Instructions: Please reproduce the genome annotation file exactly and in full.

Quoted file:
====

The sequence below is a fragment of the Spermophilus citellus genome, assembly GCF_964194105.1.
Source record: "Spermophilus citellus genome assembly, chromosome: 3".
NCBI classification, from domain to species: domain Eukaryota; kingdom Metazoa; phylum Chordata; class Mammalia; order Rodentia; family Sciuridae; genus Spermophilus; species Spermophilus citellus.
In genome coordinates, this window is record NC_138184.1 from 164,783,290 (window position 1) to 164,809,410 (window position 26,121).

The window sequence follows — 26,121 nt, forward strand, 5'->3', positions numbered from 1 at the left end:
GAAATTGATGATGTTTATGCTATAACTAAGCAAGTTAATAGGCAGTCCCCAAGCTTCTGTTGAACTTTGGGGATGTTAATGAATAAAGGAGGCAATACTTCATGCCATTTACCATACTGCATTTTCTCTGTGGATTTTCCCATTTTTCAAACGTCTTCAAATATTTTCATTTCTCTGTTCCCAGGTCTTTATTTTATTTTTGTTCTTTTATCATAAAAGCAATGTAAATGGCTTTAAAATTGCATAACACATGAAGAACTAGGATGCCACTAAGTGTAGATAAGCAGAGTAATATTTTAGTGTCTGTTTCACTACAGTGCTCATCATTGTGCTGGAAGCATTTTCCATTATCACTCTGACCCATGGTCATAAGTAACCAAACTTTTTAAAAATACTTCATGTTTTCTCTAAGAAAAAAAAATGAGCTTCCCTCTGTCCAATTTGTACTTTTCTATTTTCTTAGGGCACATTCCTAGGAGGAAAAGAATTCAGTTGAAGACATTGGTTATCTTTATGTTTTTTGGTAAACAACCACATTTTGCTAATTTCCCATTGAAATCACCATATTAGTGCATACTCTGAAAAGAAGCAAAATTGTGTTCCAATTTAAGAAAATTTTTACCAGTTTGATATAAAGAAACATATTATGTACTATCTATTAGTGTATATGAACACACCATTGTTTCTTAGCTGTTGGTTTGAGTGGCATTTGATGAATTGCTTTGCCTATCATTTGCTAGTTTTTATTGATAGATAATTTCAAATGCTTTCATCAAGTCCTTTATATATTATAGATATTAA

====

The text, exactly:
The sequence below is a fragment of the Spermophilus citellus genome, assembly GCF_964194105.1.
Source record: "Spermophilus citellus genome assembly, chromosome: 3".
NCBI classification, from domain to species: domain Eukaryota; kingdom Metazoa; phylum Chordata; class Mammalia; order Rodentia; family Sciuridae; genus Spermophilus; species Spermophilus citellus.
In genome coordinates, this window is record NC_138184.1 from 164,783,290 (window position 1) to 164,809,410 (window position 26,121).

The window sequence follows — 26,121 nt, forward strand, 5'->3', positions numbered from 1 at the left end:
GAAATTGATGATGTTTATGCTATAACTAAGCAAGTTAATAGGCAGTCCCCAAGCTTCTGTTGAACTTTGGGGATGTTAATGAATAAAGGAGGCAATACTTCATGCCATTTACCATACTGCATTTTCTCTGTGGATTTTCCCATTTTTCAAACGTCTTCAAATATTTTCATTTCTCTGTTCCCAGGTCTTTATTTTATTTTTGTTCTTTTATCATAAAAGCAATGTAAATGGCTTTAAAATTGCATAACACATGAAGAACTAGGATGCCACTAAGTGTAGATAAGCAGAGTAATATTTTAGTGTCTGTTTCACTACAGTGCTCATCATTGTGCTGGAAGCATTTTCCATTATCACTCTGACCCATGGTCATAAGTAACCAAACTTTTTAAAAATACTTCATGTTTTCTCTAAGAAAAAAAAATGAGCTTCCCTCTGTCCAATTTGTACTTTTCTATTTTCTTAGGGCACATTCCTAGGAGGAAAAGAATTCAGTTGAAGACATTGGTTATCTTTATGTTTTTTGGTAAACAACCACATTTTGCTAATTTCCCATTGAAATCACCATATTAGTGCATACTCTGAAAAGAAGCAAAATTGTGTTCCAATTTAAGAAAATTTTTACCAGTTTGATATAAAGAAACATATTATGTACTATCTATTAGTGTATATGAACACACCATTGTTTCTTAGCTGTTGGTTTGAGTGGCATTTGATGAATTGCTTTGCCTATCATTTGCTAGTTTTTATTGATAGATAATTTCAAATGCTTTCATCAAGTCCTTTATATATTATAGATATTAA